Fox News reporter Shannon Bream said that during Supreme Court deliberations on the health care reform law, "some of the different justices talked about the Cornhusker Kickback and other things that were tucked into the law so that votes would be gotten along the way." In fact, the provision in question, which would have provided extra Medicaid funding for Nebraska, was removed and is not part of the health care reform law.
Loading the player reg...
Bream: "Cornhusker Kickback" Was "Tucked Into The Law" To Secure Votes
Bream: "Some Of The Justices Talked About The Cornhusker Kickback And Other Things That Were Tucked Into The Law." From Fox News' On the Record with Greta Van Susteren:
GRETA VAN SUSTEREN (host): Fox News' Shannon Bream was inside the Supreme Court hearing today. She joins us. And Shannon, I probably should hold up at least the 2,700 pages of the bill that apparently nobody's read. Nobody read it before it was voted on, and now nobody's read it before the decision is going to be made about whether it's constitutional. But anyway, what happened today?
BREAM: It's quite a workout there. By the way, Justice Breyer did have sections of the law with him today, and he acknowledged in open court, Hey, I haven't read this whole thing. But he talked about the fact that if you shoot down the mandate, how do you decide what parts of the law live? And he talked about the fact that there are coequal branches of government. Do I jump in and do Congress' job, telling them which pieces I'm going to going to keep and not keep? And there was discussion in the court as well that there were deals made for some of the votes, he said -- you know, some of the different justices talked about the Cornhusker Kickback and other things that were tucked into the law so that votes would be gotten along the way. And they -- several of them expressed concern: How do we undo all of that? Is that our job? [Fox News, On the Record with Greta Van Susteren, 3/28/12]
Medicaid Provision For Nebraska Was Not Part Of Final Law
AP: "Cornhusker Kickback Gets The Boot In Health Bill." From a March 2010 Associated Press article headlined "Cornhusker Kickback gets the boot in health bill":
Bye bye, Cornhusker Kickback. Hello, special treatment for Tennessee and North Dakota.
Democrats unveiling revisions Thursday to their health care overhaul bill decided to kill the extra $100 million in Medicaid funds for Nebraska that has become a symbol of backdoor deal making.
But the 153 pages of changes to the massive health care package include extra money for hospitals in Tennessee that serve large numbers of low-income patients. And though the bill would revamp the nation's student loan system to make the government the only lender, one bank -- the state-owned Bank of North Dakota -- would be allowed to continue making student loans.
That provision ended up rubbing Sen. Kent Conrad, D-N.D., the wrong way. Fearing it would become a target by Republicans in what he said is "an overly heated partisan environment," he asked the House late Thursday to remove it from the legislation. [Associated Press, 3/18/10]
CNN: Obama Signed "Fixes" Bill That Eliminated NE Medicaid Provision. From a March 2010 CNN.com article headlined "Obama signs health care 'fixes' bill":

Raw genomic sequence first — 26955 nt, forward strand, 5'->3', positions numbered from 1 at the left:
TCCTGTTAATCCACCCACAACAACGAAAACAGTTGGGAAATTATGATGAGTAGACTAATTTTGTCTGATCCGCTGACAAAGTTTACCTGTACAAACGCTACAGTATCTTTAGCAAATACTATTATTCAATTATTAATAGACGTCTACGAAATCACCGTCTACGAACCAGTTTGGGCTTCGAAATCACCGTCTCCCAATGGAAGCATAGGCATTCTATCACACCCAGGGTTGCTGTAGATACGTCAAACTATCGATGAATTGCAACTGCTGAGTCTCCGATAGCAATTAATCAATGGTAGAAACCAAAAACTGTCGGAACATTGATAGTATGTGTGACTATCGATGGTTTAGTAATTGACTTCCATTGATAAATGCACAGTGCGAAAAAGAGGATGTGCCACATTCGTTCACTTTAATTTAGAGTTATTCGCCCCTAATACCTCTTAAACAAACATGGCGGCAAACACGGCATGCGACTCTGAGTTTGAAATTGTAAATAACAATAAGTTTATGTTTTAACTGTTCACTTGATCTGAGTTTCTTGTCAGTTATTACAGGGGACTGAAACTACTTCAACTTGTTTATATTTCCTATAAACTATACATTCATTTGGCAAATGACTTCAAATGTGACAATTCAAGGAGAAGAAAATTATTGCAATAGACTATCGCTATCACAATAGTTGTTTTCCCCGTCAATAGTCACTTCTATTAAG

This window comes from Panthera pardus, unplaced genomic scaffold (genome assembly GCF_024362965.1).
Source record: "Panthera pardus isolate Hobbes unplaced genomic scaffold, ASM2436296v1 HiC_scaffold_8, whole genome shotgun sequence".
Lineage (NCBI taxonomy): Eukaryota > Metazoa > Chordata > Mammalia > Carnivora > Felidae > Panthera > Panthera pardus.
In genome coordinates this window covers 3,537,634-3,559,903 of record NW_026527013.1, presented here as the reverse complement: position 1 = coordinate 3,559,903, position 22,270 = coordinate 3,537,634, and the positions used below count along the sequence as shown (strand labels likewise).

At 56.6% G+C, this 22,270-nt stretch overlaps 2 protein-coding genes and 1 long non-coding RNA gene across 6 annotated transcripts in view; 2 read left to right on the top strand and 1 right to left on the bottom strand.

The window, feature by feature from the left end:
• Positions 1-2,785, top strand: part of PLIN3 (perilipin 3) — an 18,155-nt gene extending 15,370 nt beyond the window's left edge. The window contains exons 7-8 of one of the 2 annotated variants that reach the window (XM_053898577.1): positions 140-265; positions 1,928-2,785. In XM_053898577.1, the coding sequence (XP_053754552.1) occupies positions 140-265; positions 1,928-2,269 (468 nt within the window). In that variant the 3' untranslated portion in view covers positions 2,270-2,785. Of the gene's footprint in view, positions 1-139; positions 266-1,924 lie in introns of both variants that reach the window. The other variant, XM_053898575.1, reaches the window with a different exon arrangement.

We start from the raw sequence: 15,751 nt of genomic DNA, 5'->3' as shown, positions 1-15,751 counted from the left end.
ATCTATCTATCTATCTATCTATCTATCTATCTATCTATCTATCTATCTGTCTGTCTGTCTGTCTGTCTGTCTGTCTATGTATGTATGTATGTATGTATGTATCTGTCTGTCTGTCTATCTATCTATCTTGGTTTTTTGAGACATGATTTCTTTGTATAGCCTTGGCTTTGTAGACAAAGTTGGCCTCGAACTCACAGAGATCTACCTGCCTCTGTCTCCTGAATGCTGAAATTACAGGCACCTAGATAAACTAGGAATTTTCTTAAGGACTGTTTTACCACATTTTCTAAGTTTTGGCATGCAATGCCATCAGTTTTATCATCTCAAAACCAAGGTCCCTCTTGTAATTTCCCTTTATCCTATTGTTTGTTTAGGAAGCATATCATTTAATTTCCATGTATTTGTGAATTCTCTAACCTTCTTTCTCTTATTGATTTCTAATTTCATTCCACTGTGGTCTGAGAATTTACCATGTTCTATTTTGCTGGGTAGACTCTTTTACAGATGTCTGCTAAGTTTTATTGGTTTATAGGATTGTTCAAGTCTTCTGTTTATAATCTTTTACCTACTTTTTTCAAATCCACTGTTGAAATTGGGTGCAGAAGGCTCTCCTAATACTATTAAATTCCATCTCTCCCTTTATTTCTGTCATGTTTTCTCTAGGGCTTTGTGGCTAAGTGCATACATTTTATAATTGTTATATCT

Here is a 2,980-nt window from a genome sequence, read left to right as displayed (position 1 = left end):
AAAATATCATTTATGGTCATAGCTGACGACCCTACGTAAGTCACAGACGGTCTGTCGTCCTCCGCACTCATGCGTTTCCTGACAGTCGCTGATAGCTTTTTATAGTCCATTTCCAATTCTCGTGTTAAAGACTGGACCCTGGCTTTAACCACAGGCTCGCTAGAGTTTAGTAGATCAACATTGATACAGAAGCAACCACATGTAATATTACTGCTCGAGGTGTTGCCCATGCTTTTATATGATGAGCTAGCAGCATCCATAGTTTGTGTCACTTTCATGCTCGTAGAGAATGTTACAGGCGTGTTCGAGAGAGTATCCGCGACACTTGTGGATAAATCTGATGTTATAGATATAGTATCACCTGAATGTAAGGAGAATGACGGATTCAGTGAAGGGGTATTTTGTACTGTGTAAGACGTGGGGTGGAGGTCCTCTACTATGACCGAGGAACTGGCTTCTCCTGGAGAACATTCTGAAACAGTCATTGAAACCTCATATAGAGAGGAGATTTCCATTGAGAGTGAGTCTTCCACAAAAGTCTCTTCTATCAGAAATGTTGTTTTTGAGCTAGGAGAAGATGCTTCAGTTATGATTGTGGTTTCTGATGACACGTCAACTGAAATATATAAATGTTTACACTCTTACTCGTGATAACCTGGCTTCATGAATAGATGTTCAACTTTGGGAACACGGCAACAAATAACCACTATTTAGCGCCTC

Congress initially appeared poised to pass a compromise reform bill in January or February, shortly after both the House and Senate approved their own versions of the measure. However, the political landscape shifted in January when Republican Scott Brown won a special election in Massachusetts to fill the Senate seat formerly held by Democrat Ted Kennedy, the longtime champion of health care reform, who died last year.
Brown's victory cost Senate Democrats the 60-seat majority they needed to overcome a Republican filibuster against a compromise health care bill. In response, Democrats devised a two-bill process in which the House passed the Senate version unchanged, making it law when signed last week by Obama, and also passed the accompanying "fixes" bill to change provisions in the Senate legislation that some House members opposed.
The "fixes" bill was then proposed under reconciliation rules in the Senate that apply to bills involving the budget. Such bills need only a simple majority of 51 votes to pass.
Specific provisions in the "fixes" bill include:
- Eliminating the "Cornhusker Kickback," which gave Nebraska a special exemption from all new Medicaid expenses. The federal government will instead assist every state by picking up 100 percent of the costs of expanded Medicaid coverage between 2014 and 2016, and 90 percent starting in 2020. [CNN.com, 3/31/10]
Lincoln Journal Star: NE Sen. Nelson "Asked Reid To Remove The Permanent Medicaid Exemption From The Legislation." From a December Lincoln Journal Star article:
With Nelson as a key holdout vote on the Patient Protection and Affordable Care Act, Senate Majority Leader Harry Reid made a deal with him to allegedly secure his vote, giving the Democrats the 60 votes needed to kill a Republican filibuster.
The deal included language giving Nebraska 100 percent federal funding of the Medicaid expansion indefinitely. It also included language allowing states to restrict funding for abortions under certain circumstances.
But the deal drew so much fire from critics -- who said it amounted to Nelson selling his vote -- that he asked Reid to remove the permanent Medicaid exemption from the legislation.
"To remove any attempts at continued distortion or miscommunication on this point ... I ask that the Nebraska Medicaid exemption be removed and that all states receive equal treatment under the Medicaid expansion," Nelson said in a letter to Reid. [Lincoln Journal Star, 12/27/11]